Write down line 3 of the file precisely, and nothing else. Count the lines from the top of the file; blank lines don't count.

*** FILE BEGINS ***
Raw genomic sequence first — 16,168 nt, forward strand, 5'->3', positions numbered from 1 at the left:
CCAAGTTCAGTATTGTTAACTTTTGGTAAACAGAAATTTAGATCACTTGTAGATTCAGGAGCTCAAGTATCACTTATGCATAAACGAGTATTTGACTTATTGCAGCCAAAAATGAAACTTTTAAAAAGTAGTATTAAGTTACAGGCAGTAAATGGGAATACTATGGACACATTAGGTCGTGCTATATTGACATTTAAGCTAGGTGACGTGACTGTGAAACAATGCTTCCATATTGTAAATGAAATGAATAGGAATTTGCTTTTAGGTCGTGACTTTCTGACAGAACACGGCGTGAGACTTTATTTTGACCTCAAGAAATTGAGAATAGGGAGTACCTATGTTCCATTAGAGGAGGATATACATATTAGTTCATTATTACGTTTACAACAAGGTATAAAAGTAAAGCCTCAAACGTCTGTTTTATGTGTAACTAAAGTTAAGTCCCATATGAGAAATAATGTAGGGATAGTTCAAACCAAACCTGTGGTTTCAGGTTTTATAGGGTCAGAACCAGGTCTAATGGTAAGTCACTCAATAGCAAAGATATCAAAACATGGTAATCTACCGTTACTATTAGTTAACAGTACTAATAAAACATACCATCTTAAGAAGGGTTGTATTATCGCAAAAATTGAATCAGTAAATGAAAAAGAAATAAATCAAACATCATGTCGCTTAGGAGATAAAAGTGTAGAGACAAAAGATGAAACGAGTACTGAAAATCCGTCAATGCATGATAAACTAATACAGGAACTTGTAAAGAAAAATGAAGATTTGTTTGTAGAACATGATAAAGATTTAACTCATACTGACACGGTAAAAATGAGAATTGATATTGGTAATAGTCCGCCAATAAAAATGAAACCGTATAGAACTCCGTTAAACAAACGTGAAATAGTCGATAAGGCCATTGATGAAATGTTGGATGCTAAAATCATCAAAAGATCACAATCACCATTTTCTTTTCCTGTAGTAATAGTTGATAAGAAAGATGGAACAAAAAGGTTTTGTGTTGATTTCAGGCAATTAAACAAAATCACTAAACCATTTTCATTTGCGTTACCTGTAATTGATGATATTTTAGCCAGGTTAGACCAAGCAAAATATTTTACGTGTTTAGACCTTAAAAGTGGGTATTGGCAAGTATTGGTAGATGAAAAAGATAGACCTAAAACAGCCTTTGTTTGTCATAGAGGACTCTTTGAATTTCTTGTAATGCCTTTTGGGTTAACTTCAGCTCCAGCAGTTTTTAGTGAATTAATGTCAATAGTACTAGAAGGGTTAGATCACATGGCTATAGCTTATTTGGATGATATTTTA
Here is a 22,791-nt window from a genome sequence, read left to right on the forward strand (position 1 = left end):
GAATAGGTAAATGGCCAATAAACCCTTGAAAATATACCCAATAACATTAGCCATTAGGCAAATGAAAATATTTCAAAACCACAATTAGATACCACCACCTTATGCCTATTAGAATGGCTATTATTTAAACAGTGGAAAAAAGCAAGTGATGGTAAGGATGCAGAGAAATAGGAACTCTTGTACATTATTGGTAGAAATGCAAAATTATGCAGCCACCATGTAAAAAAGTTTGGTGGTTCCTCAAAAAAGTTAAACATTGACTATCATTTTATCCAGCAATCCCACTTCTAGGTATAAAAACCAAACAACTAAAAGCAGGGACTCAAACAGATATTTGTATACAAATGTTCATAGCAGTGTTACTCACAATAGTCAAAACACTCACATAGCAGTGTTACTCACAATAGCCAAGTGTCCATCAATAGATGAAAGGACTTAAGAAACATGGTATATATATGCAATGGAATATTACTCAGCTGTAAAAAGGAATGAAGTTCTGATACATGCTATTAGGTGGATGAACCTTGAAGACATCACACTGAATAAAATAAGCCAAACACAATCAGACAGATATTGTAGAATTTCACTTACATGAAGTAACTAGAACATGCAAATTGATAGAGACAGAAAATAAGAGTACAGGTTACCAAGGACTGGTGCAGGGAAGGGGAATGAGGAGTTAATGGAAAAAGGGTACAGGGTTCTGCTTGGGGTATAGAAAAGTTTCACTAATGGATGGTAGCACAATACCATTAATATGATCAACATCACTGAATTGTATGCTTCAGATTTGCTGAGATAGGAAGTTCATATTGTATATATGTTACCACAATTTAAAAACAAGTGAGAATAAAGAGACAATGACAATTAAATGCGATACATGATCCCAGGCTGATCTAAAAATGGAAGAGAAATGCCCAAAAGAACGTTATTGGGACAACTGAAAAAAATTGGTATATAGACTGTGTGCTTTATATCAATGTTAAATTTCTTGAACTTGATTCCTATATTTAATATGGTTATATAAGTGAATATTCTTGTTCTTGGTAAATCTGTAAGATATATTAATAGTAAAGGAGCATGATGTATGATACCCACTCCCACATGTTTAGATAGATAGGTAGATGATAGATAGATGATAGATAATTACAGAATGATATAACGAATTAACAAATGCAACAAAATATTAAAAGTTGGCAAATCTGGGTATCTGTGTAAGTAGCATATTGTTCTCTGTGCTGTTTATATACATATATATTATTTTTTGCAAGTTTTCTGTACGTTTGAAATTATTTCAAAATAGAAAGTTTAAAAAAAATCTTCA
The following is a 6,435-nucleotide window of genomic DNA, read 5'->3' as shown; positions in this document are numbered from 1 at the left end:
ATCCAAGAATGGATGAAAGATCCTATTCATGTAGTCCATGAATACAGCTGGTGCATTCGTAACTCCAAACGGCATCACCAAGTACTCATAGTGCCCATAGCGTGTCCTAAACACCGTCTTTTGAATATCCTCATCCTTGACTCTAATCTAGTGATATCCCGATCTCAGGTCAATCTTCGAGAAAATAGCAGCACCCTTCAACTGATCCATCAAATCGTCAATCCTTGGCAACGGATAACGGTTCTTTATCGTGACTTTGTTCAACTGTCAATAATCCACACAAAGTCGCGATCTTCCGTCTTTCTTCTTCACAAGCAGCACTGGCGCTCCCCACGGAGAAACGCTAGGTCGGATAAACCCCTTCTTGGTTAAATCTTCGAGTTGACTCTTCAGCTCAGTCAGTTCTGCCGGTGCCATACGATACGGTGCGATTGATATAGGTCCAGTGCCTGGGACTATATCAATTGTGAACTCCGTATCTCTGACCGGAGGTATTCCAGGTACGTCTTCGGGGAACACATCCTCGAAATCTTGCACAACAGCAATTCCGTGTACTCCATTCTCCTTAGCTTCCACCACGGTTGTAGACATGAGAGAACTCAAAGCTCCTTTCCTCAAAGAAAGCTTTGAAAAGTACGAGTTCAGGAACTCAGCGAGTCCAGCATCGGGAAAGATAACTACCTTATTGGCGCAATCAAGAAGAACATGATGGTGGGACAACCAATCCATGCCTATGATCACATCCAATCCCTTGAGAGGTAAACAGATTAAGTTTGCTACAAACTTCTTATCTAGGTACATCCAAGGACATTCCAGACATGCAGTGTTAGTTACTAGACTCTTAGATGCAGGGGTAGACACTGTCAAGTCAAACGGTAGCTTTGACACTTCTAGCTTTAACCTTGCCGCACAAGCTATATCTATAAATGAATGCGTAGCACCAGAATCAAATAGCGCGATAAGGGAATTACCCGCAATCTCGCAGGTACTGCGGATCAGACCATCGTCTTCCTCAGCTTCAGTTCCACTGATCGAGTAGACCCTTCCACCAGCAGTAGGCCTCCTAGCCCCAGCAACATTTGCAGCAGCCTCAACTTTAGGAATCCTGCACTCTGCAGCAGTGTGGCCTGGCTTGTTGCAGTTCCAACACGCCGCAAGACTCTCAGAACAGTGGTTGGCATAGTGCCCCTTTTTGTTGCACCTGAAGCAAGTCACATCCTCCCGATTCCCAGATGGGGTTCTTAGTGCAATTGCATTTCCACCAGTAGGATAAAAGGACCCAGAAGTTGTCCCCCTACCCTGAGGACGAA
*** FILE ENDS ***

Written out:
Here is a 22,791-nt window from a genome sequence, read left to right on the forward strand (position 1 = left end):